the ao dai is also surviving in the business sector. The official
uniform of the government-run Viet Nam Airlines is the ao dai in
pink (international flights) or sky blue (domestic flights) with
a Mandarin style collar. In addition, banks, hotels, and other businesses
encourage their female employees to wear ao dai because it exudes
a dignified and attractive image for the company. The current fashion
in Saigon is the high, rounded collar ao dai with slim raglan sleeves,
and worn with very long, billowy pants cut on the bias. The sewing
shops are overbooked with orders for this style of dress.
of Viet Nam, the ao dai still maintains a strong presence. Although,
it is solely worn during family events like Tet, marriages, and
funerals/post-mortem gatherings, it represents a deep cultural bond
which still exists for many overseas Vietnamese, despite the time
and distance away from the country. Even for those too young to
remember life in Viet Nam, the connection to their roots is embedded
in them. Some have recognized and benefited from this connection.
For instance, well-known design schools such as New York's Parsons
School of Design and Fashion Institute of Technology boast a growing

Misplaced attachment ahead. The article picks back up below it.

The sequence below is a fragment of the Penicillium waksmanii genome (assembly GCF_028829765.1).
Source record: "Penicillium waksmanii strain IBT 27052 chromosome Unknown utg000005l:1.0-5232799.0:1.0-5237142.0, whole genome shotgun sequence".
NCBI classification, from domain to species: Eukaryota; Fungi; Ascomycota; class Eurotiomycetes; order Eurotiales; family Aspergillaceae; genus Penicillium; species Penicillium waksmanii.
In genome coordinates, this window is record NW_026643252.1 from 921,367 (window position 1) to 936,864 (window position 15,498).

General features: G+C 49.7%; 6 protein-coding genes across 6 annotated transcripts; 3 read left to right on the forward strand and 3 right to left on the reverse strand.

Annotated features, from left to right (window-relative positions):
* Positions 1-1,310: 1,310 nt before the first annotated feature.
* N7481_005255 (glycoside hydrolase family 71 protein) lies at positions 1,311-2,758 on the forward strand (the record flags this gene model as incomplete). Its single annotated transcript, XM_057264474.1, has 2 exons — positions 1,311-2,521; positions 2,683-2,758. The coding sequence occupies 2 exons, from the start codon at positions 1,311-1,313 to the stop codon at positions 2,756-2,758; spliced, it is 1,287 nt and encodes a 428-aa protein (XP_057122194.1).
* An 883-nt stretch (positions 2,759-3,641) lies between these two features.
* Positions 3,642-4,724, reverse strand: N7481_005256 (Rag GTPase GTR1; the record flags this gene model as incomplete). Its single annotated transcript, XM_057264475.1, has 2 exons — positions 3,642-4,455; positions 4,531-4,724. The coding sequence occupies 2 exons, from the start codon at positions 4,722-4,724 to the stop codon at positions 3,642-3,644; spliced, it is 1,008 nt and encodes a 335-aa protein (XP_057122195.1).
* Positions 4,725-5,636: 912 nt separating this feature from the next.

number of Vietnamese fashion design students. It is not uncommon
that these young designers, as well as Vietnamese professionals
seasoned in the field, derive inspiration from their background,
in which the ao dai plays a major role. Years ago, designer Vinh
Pham gained much recognition for his iridescent "Butterfly
Imager" ready-to-wear collection, based on the ao dai.
designers such as Giorgio Armani, Donna Karan, Calvin Klein, and
Ralph Lauren have all successfully derived ideas from Vietnamese
costume for past collections. The peasant pants outfit (ao ba ba)
and simple ao dai have been transformed into elegant haute couture
adaptations. This, in turn, spawned a myriad of knockoffs among
mass market manufacturers. The movie industry, with its captivating
images of Vietnamese women in traditional dress, involuntarily promoted
this look in clothes. Films like "Indochine", "The
Lover", "Heaven and Earth", and director Tran Anh
Hung's "The Scent of the Green Papaya" and "Cyclo"
showcase the grace of traditional Viet Namese dress against an alluring
the Vietnamese overseas communities, video series like the popular
"Paris by Night" keep the ao dai ever-present in people's
daily view. The series, like many similar variety presentations,
often features ao dai fashion shows and famous singers wearing elaborate
ao dai's on stage. Ao dai beauty competitions like those in Viet
Nam also take place frequently in America and in Europe. There as
well, such events draw an impressive audience. This exhibits that
though people do not regularly wear the ao air, it nevertheless
rests ardent among their interests.
people are of the contrary opinion. They believe that the ao dai
is becoming obsolete due to the influence of western culture and
dress. They overlook, however, the fact that the ao dai has already
survived centuries of repeated foreign subjugation and assimilation.
It has weathered many social changes and fickle emperors. Yet in
the simple modesty and elegance of its design, there rests a force
which seems to defy the ages.